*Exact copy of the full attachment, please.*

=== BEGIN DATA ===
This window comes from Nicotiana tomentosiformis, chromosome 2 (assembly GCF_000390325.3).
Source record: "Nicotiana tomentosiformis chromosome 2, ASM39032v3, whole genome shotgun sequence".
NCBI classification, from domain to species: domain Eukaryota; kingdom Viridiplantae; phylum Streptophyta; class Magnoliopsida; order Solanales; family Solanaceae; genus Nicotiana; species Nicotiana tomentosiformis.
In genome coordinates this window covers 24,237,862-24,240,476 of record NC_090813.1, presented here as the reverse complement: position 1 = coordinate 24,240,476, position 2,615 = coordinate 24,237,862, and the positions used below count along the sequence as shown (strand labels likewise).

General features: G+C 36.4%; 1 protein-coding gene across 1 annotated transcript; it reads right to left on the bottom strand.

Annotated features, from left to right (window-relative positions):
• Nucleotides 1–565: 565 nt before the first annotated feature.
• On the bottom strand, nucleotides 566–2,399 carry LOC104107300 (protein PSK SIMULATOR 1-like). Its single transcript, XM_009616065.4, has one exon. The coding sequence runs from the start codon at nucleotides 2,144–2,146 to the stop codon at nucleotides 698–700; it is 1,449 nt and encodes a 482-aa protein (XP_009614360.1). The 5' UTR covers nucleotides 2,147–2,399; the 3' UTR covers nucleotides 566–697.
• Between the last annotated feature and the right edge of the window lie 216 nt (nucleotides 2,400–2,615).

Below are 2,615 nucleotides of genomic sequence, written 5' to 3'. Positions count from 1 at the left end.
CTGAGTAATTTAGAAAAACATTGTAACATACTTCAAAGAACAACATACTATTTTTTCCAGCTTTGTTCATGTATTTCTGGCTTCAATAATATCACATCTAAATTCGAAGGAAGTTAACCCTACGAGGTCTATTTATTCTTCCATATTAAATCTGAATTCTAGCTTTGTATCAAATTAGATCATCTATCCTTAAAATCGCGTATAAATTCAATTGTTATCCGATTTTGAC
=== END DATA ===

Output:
This window comes from Nicotiana tomentosiformis, chromosome 2 (assembly GCF_000390325.3).
Source record: "Nicotiana tomentosiformis chromosome 2, ASM39032v3, whole genome shotgun sequence".
NCBI classification, from domain to species: domain Eukaryota; kingdom Viridiplantae; phylum Streptophyta; class Magnoliopsida; order Solanales; family Solanaceae; genus Nicotiana; species Nicotiana tomentosiformis.
In genome coordinates this window covers 24,237,862-24,240,476 of record NC_090813.1, presented here as the reverse complement: position 1 = coordinate 24,240,476, position 2,615 = coordinate 24,237,862, and the positions used below count along the sequence as shown (strand labels likewise).

General features: G+C 36.4%; 1 protein-coding gene across 1 annotated transcript; it reads right to left on the bottom strand.

Annotated features, from left to right (window-relative positions):
• Nucleotides 1–565: 565 nt before the first annotated feature.
• On the bottom strand, nucleotides 566–2,399 carry LOC104107300 (protein PSK SIMULATOR 1-like). Its single transcript, XM_009616065.4, has one exon. The coding sequence runs from the start codon at nucleotides 2,144–2,146 to the stop codon at nucleotides 698–700; it is 1,449 nt and encodes a 482-aa protein (XP_009614360.1). The 5' UTR covers nucleotides 2,147–2,399; the 3' UTR covers nucleotides 566–697.
• Between the last annotated feature and the right edge of the window lie 216 nt (nucleotides 2,400–2,615).

Below are 2,615 nucleotides of genomic sequence, written 5' to 3'. Positions count from 1 at the left end.
CTGAGTAATTTAGAAAAACATTGTAACATACTTCAAAGAACAACATACTATTTTTTCCAGCTTTGTTCATGTATTTCTGGCTTCAATAATATCACATCTAAATTCGAAGGAAGTTAACCCTACGAGGTCTATTTATTCTTCCATATTAAATCTGAATTCTAGCTTTGTATCAAATTAGATCATCTATCCTTAAAATCGCGTATAAATTCAATTGTTATCCGATTTTGAC